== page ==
Self Reflection

As we go into July, many educators are still processing the past few months, are thinking about the summer ahead (a much-needed break!) and trying to figure out what fall is going to look like….there is a lot going on.

One thing that sometimes gets buried, especially after times like the craziness of the past few months and COVID-19, is self-reflection. One thing to consider though, is that it is a key mindset piece to moving through challenges, growing as an educator and supporting the year ahead. 

First, why take the time to reflect? 

  • It gives you space to celebrate all that you accomplished. Sometimes in the rush to finish up the year, we forget to give ourselves credit for all that we did. For example, the growth of our students, the project that you know had a impact, or your own achievement of developing a new skill such as online teaching, or maybe you learned a new topic or new teaching method. We encourage you to take time to reflect on your accomplishments, acknowledge them and celebrate! 
  • It allows you to build on your successes. If something went well this year, maybe a new routine for yourself, a unit, a project, a lesson, a remote learning win? Think about how you can build on that success even if it’s a small step forward. Use what you learned to propel you forward.
  • It provides an opportunity for you a focus on your own personal or professional learning. If something was a struggle, it doesn’t mean you failed. Often failure can give you space to learn from your mistakes and helps you to find supports either locally or online where you can further your own learning. 
  • It gives you focus for the next school year. Being self-aware and reflecting can give you a starting point for the following year. It allows you to see where to put your attention. It gives you a jumping off point when you begin to think about planning and organizing. 

Now that I’ve shared some of the benefits of reflecting, let’s consider some practical applications.

  • Take time to think through some reflective questions (see below), for yourself and journal them out. (Enjoy journaling? Here are some more questions to consider.)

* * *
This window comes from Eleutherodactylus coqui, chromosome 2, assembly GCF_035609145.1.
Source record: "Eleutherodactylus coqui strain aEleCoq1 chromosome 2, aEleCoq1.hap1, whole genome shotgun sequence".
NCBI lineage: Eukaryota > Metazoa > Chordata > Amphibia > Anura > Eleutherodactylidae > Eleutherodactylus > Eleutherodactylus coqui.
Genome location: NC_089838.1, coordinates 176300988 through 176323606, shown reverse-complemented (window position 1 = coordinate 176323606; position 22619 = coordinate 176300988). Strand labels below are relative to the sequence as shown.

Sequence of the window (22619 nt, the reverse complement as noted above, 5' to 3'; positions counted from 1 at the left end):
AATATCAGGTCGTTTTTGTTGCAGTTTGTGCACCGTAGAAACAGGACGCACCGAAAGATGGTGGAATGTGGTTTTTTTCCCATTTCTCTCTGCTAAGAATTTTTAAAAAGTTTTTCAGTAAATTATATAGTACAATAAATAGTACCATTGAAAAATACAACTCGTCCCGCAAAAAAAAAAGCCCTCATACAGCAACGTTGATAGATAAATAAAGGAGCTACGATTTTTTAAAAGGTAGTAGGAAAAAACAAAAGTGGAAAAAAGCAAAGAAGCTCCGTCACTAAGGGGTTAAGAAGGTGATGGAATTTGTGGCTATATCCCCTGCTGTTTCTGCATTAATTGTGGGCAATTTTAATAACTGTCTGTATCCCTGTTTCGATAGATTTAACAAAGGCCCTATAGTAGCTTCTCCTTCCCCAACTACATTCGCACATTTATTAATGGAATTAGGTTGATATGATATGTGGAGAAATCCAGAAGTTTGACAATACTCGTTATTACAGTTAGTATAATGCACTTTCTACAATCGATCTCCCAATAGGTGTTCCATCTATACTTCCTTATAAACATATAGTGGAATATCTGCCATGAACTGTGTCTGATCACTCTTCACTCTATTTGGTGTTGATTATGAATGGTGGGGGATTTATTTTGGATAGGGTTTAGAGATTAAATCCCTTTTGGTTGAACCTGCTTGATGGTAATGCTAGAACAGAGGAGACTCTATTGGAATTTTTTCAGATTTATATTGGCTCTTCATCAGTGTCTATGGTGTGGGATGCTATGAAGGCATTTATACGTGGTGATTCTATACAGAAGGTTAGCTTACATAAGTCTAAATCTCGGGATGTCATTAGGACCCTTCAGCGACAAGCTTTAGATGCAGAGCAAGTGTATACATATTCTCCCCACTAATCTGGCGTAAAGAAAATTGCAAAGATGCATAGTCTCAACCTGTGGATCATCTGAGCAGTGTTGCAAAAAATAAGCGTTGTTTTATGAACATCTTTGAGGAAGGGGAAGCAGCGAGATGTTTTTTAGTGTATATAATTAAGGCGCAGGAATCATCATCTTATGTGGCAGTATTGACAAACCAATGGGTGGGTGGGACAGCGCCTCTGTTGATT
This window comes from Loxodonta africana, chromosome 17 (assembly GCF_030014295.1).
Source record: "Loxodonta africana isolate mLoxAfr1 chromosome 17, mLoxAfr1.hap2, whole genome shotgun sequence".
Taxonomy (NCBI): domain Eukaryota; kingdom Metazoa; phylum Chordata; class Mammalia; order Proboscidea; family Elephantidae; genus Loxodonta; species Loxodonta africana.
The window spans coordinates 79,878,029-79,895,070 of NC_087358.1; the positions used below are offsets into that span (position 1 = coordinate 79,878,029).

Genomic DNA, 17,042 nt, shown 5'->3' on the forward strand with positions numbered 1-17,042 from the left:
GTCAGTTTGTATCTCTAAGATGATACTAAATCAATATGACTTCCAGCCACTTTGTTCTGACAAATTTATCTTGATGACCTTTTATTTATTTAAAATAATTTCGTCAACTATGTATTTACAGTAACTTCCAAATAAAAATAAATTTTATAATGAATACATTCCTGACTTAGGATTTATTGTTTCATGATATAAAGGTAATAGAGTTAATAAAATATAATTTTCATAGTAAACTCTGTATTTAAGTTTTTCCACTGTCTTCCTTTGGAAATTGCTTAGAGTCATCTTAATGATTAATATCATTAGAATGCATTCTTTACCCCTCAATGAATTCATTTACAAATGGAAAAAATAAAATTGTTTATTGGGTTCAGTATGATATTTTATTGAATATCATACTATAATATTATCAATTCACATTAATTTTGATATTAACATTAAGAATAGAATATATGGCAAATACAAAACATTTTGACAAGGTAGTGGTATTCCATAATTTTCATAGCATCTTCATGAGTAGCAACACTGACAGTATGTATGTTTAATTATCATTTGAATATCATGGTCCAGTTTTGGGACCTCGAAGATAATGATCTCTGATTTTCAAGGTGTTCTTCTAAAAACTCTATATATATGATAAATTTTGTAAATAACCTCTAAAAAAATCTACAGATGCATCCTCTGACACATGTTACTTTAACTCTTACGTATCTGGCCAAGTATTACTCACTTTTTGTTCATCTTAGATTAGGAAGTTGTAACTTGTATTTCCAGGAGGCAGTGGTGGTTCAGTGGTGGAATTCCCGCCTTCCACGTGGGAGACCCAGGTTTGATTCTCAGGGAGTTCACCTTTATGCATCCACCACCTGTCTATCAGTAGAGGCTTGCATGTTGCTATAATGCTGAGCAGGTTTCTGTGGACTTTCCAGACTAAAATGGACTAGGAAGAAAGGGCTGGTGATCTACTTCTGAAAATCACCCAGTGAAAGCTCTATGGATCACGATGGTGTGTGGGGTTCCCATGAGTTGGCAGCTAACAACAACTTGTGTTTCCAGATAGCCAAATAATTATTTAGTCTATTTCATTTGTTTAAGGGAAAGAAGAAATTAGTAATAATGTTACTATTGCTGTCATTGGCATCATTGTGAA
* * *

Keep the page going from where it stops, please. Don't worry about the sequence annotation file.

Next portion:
• Partner up with a co-teacher or your professional learning community within your school to share reflections and learn from each other. Consider doing a digital reflection in a collaborative document, or making a quick video for one another using Loom or Flipgrid. Maybe even a virtual meeting using Zoom or GoogleMeet?
  • Collectively, create space during a staff meeting or professional development workshop that gives teachers time to talk to one another and reflect on the year. Use these reflections to help decide what needs to be created or changed to bring about improvement.

Think about what works for you, even if it’s just reading through these questions and thinking of the responses (rather than journaling them) it’s a start! Consider connecting with others on your own to share reflections and learn collectively, as this opens the doors for even more growth as you learn from and support each other! Build your own personal learning network.

Some reflective prompts to consider:  

  • What are you most proud of this past year? 
  • What did you learn about yourself? 
  • What did you learn about your students? 
  • What did you find challenging about this year? 
  • Where did you see your students most engaged? 
  • What was something your students found challenging? 
  • What was something you tried that was new this year? How did it go? What did you learn from it? 
  • What is an area you would like to grow in for next year? 
  • What aspects of remote learning do you want to refine and bring into the classroom?

What are some ways you reflect as an educator? What have you learned from the process? Let us know below! 

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Jennifer Bloomingdale

Jennifer Bloomingdale graduated from the College of St. Rose with a Bachelors in Childhood Education and a Masters in Educational Technology. She is a former classroom teacher who developed a passion for integrating technology and assisting others in doing so. Jennifer has been an eCourse facilitator at Powerful Learning Practice since 2012, where she developed and facilitated courses on using Google Apps for Education and integrating technology. Her work at PLP introduced her to the world of coaching, which has lead to her becoming a certified evocative coach and an instructional coach.

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